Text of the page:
Python Client

The most convenient way to work with the Flow API is the Python Client. It enables you to send Documents to a running Flow in a number of different ways, as shown below.

HTTP, gRPC, and WebSocket

Jina Flows and Clients support three different networking protocols: HTTP, gRPC, and WebSocket. For each of them, you first connect your Client to the Flow, before you can send requests to it.

Connect Client to a Flow

If there is not already a Flow running in the background or on the network, you can start one:

from jina import Flow

PORT = 1234
PROTOCOL = 'grpc'  # one of 'grpc', 'http', 'websocket'

with Flow(port=PORT, protocol=PROTOCOL) as f:

To connect to the Flow, the Client has to specify the followings parameters. All af these have to match the Flow and how it was set up:

  • the protocol it needs to use to communicate with the Flow

  • the host and the port as exposed by the Flow

  • if it needs to use TLS encryption

You can define these parameters by passing a valid URI scheme as part of the host argument:

from jina import Client

from jina import Client


Equivalently, you can pass each relevant parameter as a keyword argument:

Client(host='my.awesome.flow', port=1234, protocol='http')
Client(host='my.awesome.flow', port=1234, protocol='websocket')
Client(host='my.awesome.flow', port=1234, protocol='grpc')
Client(host='my.awesome.flow', port=1234, protocol='http', tls=True)
Client(host='my.awesome.flow', port=1234, protocol='websocket', tls=True)
Client(host='my.awesome.flow', port=1234, protocol='grpc', tls=True)

You can also use a mixe of both:

Client(host='https://my.awesome.flow', port=1234)
Client(host='my.awesome.flow:1234', protocol='http', tls=True)


You can’t define these parameters both by keyword argument and by host scheme - you can’t have two sources of truth. Example: the following code will raise an exception:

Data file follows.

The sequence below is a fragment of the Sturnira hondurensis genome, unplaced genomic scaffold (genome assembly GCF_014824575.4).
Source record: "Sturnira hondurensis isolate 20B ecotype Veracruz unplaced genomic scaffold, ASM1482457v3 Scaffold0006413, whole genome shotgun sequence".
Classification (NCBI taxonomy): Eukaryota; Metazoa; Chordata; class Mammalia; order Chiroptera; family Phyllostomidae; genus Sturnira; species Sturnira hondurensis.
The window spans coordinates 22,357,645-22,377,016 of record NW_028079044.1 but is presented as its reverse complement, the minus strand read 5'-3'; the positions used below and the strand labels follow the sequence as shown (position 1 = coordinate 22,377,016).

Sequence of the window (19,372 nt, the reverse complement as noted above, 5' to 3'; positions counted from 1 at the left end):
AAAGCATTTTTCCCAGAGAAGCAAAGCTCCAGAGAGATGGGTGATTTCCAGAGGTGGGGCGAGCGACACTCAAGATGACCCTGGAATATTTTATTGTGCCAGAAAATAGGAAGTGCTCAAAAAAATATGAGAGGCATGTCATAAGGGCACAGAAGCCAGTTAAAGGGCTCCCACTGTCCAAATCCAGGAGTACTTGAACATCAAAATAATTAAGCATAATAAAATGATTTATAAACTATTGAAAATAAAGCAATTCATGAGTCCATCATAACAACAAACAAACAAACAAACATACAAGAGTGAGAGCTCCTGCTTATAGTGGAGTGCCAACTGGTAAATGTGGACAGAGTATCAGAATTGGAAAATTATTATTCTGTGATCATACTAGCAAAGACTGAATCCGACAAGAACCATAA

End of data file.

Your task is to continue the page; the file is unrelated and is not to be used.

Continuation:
Client(host='https://my.awesome.flow:1234', port=4321)


The arguments above have usefule defaults: protocol='grpc' and host=''. This is particularly useful when debugging or accessing a Flow on your local machine.

To connect to a Flow f it is therefore often enough to do the following:

c = Client(port=f.port)

Send requests to the Flow

After a Client has connected to a Flow, it can send requests to the Flow using its .post() method. This expects as inputs the Executor endpoint that you want to target, as well as a Document or Iterable of Documents:

from docarray import Document, DocumentArray

d1 = Document(content='hello')
d2 = Document(content='world')

def doc_gen():
    for j in range(10):
        yield Document(content=f'hello {j}')

client = Client(port=PORT)'/endpoint', d1)  # Single Document'/endpoint', [d1, d2])  # List of Documents'/endpoint', doc_gen)  # Document generator'/endpoint', DocumentArray([d1, d2]))  # DocumentArray'/endpoint')  # Empty


Flow also provides a .post() method that follows the same interface as However, once your solution is deployed remotely, the Flow interface is not present anymore. Hence, is not recommended outside of testing or debugging use cases.

Batching Requests

Especially during indexing, a Client can send up to thousands or millions of Documents to a Flow. Those Documents are internally batched into a Request, providing a smaller memory footprint and faster response times thanks to callback functions.

The size of these batches can be controlled with the request_size keyword. The default request_size is 100 Documents. The optimal size will depend on your use case.

from docarray import Document, DocumentArray
from jina import Flow, Client

with Flow() as f:
    client = Client(port=f.port)'/', DocumentArray(Document() for _ in range(100)), request_size=10)

Targeting a specific Executor